A difficult delivery

1 January 2002

We all have witnessed it: the birth of a new letter. It took quite some time to be delivered. First, it made its appearance in newspapers and trade journals, then on from the banks. Then finally, its first live appearances in ads, in department store displays, at street markets and in the shop around the corner. Now, it has found its place on the computer keyboard and children are taught how to write it. The euro sign €.

When history is in the making, details often get blurred. Most of us will be more concerned with the introduction of the new ‘almost-pan-EU’ currency, than with the design of the symbol accompanying this monetary reform. Typophiles, however, will pay close attention to the weaving of the spirit of semiotics. The euro should be spared the fate of the dollar, whose $ mark is surrounded by legends, while the truth behind its definitive form has fallen into oblivion. As the euro’s parents, from the very beginning, have been covering its development with a propaganda smoke screen, the time is ripe for committing to history the five-year gestation of the euro sign.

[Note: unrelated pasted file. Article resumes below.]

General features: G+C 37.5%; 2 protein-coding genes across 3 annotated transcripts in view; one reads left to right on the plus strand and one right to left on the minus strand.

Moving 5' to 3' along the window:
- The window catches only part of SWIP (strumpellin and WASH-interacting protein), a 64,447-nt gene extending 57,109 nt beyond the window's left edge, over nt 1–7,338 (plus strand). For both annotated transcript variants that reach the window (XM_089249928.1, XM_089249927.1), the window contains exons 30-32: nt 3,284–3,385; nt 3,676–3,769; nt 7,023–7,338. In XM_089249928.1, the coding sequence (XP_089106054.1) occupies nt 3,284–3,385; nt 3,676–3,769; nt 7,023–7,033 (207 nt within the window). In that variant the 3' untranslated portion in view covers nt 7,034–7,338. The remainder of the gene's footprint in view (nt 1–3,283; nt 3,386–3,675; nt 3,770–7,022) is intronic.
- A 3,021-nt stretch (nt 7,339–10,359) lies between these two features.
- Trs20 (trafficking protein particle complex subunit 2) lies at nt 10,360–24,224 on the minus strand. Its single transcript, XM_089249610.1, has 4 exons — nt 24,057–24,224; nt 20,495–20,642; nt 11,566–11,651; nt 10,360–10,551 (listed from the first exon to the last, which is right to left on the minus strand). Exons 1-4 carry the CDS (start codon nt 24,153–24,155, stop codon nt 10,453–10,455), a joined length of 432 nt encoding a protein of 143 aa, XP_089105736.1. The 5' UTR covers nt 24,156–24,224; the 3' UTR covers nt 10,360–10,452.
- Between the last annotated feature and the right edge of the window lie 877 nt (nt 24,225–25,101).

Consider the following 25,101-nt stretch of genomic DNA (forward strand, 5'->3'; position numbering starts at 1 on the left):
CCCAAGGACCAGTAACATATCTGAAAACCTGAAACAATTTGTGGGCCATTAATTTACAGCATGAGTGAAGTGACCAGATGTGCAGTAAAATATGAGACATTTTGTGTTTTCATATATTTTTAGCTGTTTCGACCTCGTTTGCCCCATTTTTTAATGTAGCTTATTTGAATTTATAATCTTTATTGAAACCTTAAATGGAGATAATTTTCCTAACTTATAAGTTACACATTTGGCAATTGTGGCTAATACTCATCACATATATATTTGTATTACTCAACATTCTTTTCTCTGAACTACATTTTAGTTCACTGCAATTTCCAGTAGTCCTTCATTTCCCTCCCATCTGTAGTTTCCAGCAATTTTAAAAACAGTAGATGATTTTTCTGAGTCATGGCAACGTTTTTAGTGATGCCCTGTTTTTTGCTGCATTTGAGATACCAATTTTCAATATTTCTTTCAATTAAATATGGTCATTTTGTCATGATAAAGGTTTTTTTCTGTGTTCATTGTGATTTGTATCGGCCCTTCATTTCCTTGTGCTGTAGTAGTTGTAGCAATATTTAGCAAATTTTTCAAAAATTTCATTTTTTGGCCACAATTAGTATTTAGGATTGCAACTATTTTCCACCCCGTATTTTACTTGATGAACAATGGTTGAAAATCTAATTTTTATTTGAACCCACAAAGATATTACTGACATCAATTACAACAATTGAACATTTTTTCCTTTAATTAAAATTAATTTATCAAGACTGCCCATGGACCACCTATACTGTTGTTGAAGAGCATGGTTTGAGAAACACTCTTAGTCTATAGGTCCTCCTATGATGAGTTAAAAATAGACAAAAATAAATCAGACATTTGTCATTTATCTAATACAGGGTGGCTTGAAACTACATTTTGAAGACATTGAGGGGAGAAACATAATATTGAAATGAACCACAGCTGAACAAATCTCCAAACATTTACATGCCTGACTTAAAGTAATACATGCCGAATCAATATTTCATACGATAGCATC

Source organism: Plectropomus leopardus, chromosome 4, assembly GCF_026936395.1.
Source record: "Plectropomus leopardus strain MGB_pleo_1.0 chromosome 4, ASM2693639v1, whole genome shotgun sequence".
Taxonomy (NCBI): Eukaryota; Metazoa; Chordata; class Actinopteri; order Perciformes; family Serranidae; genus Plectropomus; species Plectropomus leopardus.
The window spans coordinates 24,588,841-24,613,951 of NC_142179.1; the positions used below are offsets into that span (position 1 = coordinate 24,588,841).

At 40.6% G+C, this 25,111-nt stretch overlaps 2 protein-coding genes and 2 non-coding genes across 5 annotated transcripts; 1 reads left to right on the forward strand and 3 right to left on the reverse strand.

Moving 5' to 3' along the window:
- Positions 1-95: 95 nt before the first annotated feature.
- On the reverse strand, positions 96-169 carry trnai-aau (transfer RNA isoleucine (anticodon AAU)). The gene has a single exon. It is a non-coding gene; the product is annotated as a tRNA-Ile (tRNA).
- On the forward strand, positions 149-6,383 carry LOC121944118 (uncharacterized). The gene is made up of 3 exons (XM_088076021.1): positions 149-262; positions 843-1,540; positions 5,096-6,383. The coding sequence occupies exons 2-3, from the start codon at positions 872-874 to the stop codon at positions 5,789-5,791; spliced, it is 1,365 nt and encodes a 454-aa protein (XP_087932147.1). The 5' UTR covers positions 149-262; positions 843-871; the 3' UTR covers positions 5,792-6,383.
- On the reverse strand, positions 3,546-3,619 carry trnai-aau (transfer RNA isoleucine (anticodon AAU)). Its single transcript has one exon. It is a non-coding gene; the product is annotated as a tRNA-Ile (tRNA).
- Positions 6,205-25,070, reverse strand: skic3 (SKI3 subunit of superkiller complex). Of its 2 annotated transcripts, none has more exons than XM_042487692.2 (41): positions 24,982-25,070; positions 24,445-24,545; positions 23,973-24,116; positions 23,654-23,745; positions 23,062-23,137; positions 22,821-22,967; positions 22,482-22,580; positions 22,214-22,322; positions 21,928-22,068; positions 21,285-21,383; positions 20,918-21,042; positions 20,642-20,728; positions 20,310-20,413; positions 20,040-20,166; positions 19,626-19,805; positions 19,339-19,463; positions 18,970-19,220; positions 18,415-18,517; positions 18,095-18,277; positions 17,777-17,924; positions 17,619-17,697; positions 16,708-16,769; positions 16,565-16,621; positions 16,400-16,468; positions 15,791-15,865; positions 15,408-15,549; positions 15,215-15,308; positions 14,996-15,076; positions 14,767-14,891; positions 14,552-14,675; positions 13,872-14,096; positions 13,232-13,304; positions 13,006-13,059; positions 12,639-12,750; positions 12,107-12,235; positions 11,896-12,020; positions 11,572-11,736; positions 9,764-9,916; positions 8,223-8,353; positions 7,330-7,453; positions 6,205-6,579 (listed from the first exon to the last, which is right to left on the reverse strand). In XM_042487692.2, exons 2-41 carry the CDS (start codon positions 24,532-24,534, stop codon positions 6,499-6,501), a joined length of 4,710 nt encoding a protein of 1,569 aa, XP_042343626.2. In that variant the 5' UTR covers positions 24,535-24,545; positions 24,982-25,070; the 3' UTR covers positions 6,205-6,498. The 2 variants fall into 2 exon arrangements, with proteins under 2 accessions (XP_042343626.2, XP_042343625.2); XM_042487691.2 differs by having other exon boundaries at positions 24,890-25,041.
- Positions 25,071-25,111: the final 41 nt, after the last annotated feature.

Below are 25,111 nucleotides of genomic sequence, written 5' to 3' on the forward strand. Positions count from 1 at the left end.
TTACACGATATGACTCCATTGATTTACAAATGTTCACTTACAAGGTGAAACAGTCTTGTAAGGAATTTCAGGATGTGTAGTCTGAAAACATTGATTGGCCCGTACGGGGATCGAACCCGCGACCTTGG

© Photos and illustrations: EU, hitext, DPA, Karstadt

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Jürgen Siebert e:info@hitext.de w:http://www.hitext.de

Klaus Rupprecht

Related sites

European Union w:http://europa.eu.int

European Parliament w:http://www.europarl.eu.int

European Central Bank w:http://www.ecb.int

German Ministry of Finance w:http://www.bundesfinanzministerium.de

Austrian Ministry of Finance w:http://www.bmf.gv.at

Association for European Politics w:http://www.euro-info.net

Eurochambres w:http://www.eurochambres.be

Euro information w:http://www.euroscanner.com